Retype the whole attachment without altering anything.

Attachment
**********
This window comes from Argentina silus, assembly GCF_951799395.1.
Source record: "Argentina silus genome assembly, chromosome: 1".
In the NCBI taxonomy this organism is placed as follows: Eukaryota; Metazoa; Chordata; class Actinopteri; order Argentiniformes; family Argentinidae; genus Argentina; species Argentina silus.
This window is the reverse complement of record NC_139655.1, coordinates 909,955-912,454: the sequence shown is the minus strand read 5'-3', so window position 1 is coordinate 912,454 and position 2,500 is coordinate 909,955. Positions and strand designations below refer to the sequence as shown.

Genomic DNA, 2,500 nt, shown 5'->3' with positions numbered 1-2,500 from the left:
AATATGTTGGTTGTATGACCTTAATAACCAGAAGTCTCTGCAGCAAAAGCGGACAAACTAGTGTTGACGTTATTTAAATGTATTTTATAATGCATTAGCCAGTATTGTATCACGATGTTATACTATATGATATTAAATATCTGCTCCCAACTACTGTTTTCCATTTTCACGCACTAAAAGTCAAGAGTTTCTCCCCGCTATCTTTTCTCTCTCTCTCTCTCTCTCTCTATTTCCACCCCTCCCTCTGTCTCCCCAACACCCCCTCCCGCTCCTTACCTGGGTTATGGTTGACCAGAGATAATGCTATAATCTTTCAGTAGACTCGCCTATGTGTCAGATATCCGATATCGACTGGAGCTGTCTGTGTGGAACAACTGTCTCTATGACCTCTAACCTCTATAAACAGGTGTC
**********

This window comes from Argentina silus, assembly GCF_951799395.1.
Source record: "Argentina silus genome assembly, chromosome: 1".
In the NCBI taxonomy this organism is placed as follows: Eukaryota; Metazoa; Chordata; class Actinopteri; order Argentiniformes; family Argentinidae; genus Argentina; species Argentina silus.
This window is the reverse complement of record NC_139655.1, coordinates 909,955-912,454: the sequence shown is the minus strand read 5'-3', so window position 1 is coordinate 912,454 and position 2,500 is coordinate 909,955. Positions and strand designations below refer to the sequence as shown.

Genomic DNA, 2,500 nt, shown 5'->3' with positions numbered 1-2,500 from the left:
AATATGTTGGTTGTATGACCTTAATAACCAGAAGTCTCTGCAGCAAAAGCGGACAAACTAGTGTTGACGTTATTTAAATGTATTTTATAATGCATTAGCCAGTATTGTATCACGATGTTATACTATATGATATTAAATATCTGCTCCCAACTACTGTTTTCCATTTTCACGCACTAAAAGTCAAGAGTTTCTCCCCGCTATCTTTTCTCTCTCTCTCTCTCTCTCTCTATTTCCACCCCTCCCTCTGTCTCCCCAACACCCCCTCCCGCTCCTTACCTGGGTTATGGTTGACCAGAGATAATGCTATAATCTTTCAGTAGACTCGCCTATGTGTCAGATATCCGATATCGACTGGAGCTGTCTGTGTGGAACAACTGTCTCTATGACCTCTAACCTCTATAAACAGGTGTC